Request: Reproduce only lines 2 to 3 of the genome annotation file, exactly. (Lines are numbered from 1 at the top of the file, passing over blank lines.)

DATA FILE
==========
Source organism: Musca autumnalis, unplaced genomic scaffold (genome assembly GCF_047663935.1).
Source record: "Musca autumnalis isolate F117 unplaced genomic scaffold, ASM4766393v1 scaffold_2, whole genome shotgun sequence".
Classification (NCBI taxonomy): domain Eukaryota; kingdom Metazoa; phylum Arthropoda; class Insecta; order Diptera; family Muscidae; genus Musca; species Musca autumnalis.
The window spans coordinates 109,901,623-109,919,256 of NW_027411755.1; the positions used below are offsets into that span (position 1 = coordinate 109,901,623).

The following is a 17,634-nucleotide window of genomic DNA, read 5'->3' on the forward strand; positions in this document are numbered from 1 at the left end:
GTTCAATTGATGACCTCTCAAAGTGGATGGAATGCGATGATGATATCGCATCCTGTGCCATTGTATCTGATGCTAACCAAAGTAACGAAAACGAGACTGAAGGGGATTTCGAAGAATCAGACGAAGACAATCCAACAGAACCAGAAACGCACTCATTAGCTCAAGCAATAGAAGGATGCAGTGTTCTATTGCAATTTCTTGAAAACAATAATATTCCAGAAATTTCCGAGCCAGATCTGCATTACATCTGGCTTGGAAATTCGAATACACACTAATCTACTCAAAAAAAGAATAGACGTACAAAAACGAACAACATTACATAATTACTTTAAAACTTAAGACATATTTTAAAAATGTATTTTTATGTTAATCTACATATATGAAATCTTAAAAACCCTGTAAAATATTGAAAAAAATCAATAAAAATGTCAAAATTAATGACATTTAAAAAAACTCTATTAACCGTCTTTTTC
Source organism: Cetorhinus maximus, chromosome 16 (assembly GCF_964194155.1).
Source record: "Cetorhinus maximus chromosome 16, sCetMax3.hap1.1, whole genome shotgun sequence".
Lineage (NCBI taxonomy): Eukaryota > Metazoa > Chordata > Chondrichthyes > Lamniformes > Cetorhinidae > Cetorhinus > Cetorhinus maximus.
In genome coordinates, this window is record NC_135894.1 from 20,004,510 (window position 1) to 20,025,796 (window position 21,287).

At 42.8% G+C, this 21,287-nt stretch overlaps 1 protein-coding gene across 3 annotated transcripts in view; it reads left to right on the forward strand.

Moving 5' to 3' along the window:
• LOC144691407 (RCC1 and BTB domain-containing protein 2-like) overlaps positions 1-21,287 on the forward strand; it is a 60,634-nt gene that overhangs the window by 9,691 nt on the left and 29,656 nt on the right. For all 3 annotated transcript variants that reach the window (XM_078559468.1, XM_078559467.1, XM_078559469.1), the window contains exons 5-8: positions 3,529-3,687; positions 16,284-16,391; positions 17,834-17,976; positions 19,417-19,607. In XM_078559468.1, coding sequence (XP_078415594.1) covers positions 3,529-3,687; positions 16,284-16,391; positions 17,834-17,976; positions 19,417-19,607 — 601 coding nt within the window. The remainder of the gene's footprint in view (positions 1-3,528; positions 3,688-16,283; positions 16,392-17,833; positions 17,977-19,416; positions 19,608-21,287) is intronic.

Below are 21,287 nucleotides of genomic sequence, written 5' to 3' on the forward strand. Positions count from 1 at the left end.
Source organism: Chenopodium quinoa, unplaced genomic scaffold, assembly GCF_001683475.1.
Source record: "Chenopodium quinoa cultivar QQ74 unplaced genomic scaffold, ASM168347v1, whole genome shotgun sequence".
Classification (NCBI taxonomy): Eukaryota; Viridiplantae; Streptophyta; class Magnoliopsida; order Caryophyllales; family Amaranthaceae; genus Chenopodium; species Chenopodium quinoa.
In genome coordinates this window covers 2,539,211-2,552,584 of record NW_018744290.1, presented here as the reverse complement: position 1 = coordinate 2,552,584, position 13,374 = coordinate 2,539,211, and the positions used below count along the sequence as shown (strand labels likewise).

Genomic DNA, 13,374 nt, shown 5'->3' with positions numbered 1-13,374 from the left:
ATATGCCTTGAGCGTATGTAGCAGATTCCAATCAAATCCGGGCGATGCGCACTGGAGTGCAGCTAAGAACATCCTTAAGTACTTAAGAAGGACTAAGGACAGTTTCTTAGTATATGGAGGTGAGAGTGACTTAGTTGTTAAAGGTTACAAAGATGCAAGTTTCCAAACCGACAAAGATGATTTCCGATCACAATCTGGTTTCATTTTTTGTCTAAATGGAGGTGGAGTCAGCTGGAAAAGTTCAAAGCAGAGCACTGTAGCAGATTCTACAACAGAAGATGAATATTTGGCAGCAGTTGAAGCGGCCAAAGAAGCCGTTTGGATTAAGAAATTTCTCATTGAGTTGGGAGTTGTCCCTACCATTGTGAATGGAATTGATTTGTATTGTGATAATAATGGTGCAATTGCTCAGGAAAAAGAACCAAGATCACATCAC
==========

Source record: "Musca autumnalis isolate F117 unplaced genomic scaffold, ASM4766393v1 scaffold_2, whole genome shotgun sequence".
Classification (NCBI taxonomy): domain Eukaryota; kingdom Metazoa; phylum Arthropoda; class Insecta; order Diptera; family Muscidae; genus Musca; species Musca autumnalis.